Photo: Fandom

Something broke in the parallel market during spring 2018, something that never happened before. The most trustworthy reference on the dark pool of unregulated bolivar-dollar currency trading, website DolarToday, a staple of late chavismo, started to act weird.

The first sign was obvious in hindsight. Prices of local goods and services rose at 50% or more per month, but the VEF/USD rate displayed in DolarToday (DT) was stuck in a narrow range between 200-240 thousand bolivars since last December, and well into the first quarter of 2018. The divergence between DT and alternative measuring tools of the black currency market (such as AirTM, popular for money transfers between Latin American countries) started to swell in March, hitting a never-before-seen spread of over 25% between the lower DT and the higher, more “truthful” market rates.

Source: https://www.venezuelaecon.com/ 

Just as the spread was getting out of hand, both parallel rates exploded higher in a messy bout of bolivars’ panic-selling. Finding out the real price of greenbacks became a herculean task, as the ever-growing supply of local currency overwhelmed the fragile black market ecosystem. DT was obviously lagging the price action, to the point that open auctions for dollars and alternatives of varying degrees of transparency and “tradability”, all of them pointing at way higher and faster-growing levels, started to pop up. At one point, aggregators of VEF/USD pricing sources were keeping track of up to six different quotes:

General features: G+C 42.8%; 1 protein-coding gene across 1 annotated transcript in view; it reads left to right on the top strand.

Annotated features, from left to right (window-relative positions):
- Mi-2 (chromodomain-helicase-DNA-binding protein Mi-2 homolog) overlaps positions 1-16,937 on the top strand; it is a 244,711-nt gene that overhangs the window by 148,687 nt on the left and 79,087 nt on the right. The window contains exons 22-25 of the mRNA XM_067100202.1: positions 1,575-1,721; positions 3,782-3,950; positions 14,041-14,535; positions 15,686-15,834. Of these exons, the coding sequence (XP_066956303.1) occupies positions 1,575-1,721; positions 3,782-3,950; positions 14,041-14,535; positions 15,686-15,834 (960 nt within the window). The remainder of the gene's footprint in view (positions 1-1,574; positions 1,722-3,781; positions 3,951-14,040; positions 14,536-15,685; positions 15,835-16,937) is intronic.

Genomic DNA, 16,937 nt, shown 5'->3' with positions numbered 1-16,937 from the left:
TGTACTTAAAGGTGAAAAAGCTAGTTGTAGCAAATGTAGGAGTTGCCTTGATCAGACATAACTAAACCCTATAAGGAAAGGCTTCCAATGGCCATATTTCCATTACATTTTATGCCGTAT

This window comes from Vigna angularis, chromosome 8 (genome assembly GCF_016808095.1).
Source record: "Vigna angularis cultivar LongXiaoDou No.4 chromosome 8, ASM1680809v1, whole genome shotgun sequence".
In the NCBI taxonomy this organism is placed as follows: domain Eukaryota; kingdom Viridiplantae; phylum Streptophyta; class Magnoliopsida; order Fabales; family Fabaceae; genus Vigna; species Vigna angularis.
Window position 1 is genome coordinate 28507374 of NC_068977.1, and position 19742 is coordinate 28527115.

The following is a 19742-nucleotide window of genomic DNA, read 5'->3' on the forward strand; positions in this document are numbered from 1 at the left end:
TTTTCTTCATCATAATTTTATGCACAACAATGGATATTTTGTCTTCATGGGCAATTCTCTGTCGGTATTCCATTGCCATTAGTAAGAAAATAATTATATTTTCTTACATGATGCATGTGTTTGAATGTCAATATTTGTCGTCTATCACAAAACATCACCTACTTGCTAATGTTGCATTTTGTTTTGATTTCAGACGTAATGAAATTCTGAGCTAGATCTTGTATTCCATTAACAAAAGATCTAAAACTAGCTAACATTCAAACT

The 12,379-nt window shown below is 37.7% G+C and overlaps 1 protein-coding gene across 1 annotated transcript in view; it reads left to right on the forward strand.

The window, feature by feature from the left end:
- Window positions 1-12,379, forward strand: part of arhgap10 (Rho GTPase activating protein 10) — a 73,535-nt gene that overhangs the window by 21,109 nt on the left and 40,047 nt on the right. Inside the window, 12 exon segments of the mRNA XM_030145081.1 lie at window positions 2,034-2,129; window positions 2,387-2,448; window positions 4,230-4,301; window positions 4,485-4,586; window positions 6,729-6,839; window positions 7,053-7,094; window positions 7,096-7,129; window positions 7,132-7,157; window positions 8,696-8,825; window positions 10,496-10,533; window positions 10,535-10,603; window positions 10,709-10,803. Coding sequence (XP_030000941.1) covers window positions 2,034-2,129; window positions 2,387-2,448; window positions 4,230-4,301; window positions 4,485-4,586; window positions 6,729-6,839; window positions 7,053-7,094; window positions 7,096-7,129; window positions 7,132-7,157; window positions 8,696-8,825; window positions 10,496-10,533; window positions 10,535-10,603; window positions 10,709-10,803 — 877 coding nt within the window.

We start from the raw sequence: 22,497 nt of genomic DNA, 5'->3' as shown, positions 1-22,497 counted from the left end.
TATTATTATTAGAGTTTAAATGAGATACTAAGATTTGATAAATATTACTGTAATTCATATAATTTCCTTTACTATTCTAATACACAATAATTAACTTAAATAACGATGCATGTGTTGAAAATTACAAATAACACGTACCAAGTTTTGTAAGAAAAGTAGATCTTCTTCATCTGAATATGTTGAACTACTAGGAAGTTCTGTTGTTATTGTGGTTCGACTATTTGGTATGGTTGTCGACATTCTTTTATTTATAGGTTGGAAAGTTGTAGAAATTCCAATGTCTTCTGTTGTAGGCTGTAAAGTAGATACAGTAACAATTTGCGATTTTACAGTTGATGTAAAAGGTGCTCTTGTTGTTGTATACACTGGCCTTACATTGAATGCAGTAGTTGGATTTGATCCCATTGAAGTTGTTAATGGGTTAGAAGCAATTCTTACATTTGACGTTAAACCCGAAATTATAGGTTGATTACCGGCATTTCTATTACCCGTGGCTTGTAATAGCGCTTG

Source: @MonitorDolarVE on Twitter

Oh… Scratch that. The website is going down:

Source: @MonitorDolarVE on Twitter

With or without Twitter accounts trying to shed light on the mess, the fact is that it’s still horrible down there. The portal to the Parallel Upside Down was opened, never to be closed again.

DolarToday: Our #TropicalMierda Libor

What’s going on with DT has many striking (and sad) similarities with the story behind the Libor interest rate, the global benchmark for trillions of dollars’ worth of loans and derivatives. They both share the same methodology (a survey of dealers involved in their respective market submit their daily indicative bid prices), crucial weaknesses (the quoted rate does not represent actual transactions, which makes both of them easy targets of price manipulation), and ultimately the same fate (extinction).

There has been a massive probe at the way Libor works after a rate-setting conspiracy triggered a campaign against the illegal rates’ fixing by major investment banks. As of this year, if all goes smoothly, Libor will be dropped off in favor of a superior, more transparent alternative, called Secured Overnight Financing Rate (SOFR). DT and its demise, however, are as TropicalMierda as it gets, so the similarities end right about there.

We still don’t know who’s really behind the scenes (I’ll concede that the Home Depot clerk thing is a cool story, though), and we’ll probably never know for sure. The idea of a deep, honest audit of the VEF/USD black market is absurd. Long ago the biggest elephant in the Venezuelan room, there’s ample evidence of hard currency leakage coming from oil exports that ends in the parallel market (after all, crude sales represent upwards of 95% of the nation’s hard currency earnings), by work of well-connected intermediaries. Who would dare go against the interests of the mafia?